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Colorado Voters Pass Proposition to Fund Water Projects from Newly-Legalized Sports Betting

Colorado Voters Pass Proposition to Fund Water Projects from Newly-Legalized Sports Betting
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By John Sittler, Esq. and Paul Noto, Esq.

Colorado voters narrowly passed Proposition DD during the general election on November 5, 2019. Proposition DD legalizes sports betting in Colorado while enacting a tax on the gambling that, among other things, will primarily be used to fund projects called for under the Colorado Water Plan.


In May 2018, the U.S. Supreme Court nullified a federal law limiting sports betting to a few select states. In the immediate aftermath 42 states began working toward legalizing sports betting within their borders. In Colorado, the General Assembly passed HB 19-1327 and it was signed into law by Governor Jared Polis. (See, However, that bill did not in itself legalize the practice. Instead, the Taxpayers’ Bill of Rights (TABOR) requires a vote from affected citizens for all Colorado tax increases, and a tax was proposed on the gaming revenue. Accordingly, the passage of HB 19-1327 sent Proposition DD to Colorado voters last month. (See, Passage of the measure legalized sports betting at all 33 licensed Colorado casinos, as well as allowing those casinos to contract with private companies to provide for online betting. Crucially, those casinos will pay a 10 percent tax on their proceeds with the majority of that money going to fund water projects in Colorado. That tax would be capped at $29 million a year, although most estimates put the annual figure at closer to $16 million. In addition to funding the Colorado Water Plan, revenue from the sports betting tax will contribute $130,000 per year to human services, discussed below, and another 6 percent per year (estimated at $960,000) to a “hold harmless” fund. This fund would reimburse “traditional” gambling entities, such as horse racing, if they can prove that they lost money in a given year due to the legalization of sports betting in Colorado.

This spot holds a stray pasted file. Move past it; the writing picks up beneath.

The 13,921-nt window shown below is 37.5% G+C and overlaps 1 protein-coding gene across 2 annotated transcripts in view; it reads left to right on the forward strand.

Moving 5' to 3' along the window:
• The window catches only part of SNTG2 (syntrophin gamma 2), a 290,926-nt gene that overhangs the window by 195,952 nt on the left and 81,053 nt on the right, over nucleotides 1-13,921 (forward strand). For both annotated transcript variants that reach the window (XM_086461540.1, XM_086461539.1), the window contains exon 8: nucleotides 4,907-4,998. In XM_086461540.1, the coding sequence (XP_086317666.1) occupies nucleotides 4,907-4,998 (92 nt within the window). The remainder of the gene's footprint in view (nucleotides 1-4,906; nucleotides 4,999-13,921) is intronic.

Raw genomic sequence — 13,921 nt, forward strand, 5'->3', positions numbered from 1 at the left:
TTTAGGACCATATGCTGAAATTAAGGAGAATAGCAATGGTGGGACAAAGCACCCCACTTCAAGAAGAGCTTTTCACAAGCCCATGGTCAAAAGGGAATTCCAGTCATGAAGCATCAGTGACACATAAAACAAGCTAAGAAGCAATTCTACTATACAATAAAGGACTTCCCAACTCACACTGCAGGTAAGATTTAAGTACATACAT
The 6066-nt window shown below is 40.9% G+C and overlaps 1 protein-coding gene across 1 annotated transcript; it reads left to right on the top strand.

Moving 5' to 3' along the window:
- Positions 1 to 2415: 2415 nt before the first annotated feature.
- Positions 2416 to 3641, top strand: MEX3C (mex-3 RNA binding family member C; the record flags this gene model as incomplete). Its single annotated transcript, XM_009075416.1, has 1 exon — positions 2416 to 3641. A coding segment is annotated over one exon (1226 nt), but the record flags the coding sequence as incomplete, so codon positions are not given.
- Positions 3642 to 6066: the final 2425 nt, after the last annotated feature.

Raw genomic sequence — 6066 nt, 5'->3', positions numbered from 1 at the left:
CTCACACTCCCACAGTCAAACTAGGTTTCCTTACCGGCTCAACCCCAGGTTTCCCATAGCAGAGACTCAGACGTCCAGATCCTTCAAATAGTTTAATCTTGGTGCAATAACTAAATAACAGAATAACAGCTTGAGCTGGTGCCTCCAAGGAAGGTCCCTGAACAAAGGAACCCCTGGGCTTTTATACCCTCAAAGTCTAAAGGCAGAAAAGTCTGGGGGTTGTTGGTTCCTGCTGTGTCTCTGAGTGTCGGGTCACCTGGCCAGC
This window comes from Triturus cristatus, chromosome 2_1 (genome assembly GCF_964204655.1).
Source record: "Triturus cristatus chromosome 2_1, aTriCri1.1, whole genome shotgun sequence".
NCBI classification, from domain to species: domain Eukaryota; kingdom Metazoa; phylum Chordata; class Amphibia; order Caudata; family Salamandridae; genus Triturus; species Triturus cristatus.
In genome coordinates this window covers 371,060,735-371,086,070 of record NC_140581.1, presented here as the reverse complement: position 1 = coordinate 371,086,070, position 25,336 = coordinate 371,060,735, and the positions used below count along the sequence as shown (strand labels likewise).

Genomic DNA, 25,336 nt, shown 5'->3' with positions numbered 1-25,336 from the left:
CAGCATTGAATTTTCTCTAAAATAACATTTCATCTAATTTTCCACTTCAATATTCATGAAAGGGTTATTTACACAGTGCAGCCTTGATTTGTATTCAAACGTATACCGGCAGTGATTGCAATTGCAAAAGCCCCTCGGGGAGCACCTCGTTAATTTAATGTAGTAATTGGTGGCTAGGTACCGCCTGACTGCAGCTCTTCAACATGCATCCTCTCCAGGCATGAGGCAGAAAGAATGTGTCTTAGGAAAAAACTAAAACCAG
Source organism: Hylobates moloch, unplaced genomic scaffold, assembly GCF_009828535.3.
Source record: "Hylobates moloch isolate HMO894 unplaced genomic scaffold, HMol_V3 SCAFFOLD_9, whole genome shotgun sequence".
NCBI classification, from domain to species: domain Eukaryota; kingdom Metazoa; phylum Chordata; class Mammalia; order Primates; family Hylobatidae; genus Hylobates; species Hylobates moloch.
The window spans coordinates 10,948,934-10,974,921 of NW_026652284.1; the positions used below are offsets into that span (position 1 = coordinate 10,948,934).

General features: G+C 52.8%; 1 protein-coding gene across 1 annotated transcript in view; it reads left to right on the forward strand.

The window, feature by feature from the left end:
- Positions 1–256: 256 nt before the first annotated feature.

The Colorado Water Plan

The majority of the tax revenue from sports betting will go toward furthering projects identified in the Colorado Water Plan. Development of the Colorado Water Plan began in 2014 under then-governor John Hickenlooper. The resulting plan identifies more than $20 billion worth of water projects relevant to the state’s continued growth, development, and success throughout the rest of this century. Critically, the plan is chronically underfunded, owning partly to its sizeable budget, but also to the TABOR issues plaguing tax increases in Colorado. The potential $29 million per year in gambling tax revenue would more than triple the average budget currently given to the Colorado Division of Water Resources, the agency tasked with overseeing and carrying out the Colorado Water Plan.

The Water Plan estimates the funding shortfall as $3 billion, or $100 million per year for 30 years. Although that is only a rough estimate, it is clear that both that a significant amount of funding is needed, and that the revenues from Proposition DD will not cover the difference. Instead, supporters of the new measure have called the projected $13-29 million per year a “down payment” to begin funding the dozens of waiting projects. The Water Plan’s compilation of various Basin Implementation Plans (BIPs) throughout the state’s seven basins lists 14 of the 31 top BIPs as “TBD” in their funding needs. Not only is it unclear where the money will come from, it is yet unclear how much money is even needed to achieve some of the Water Plan’s goals.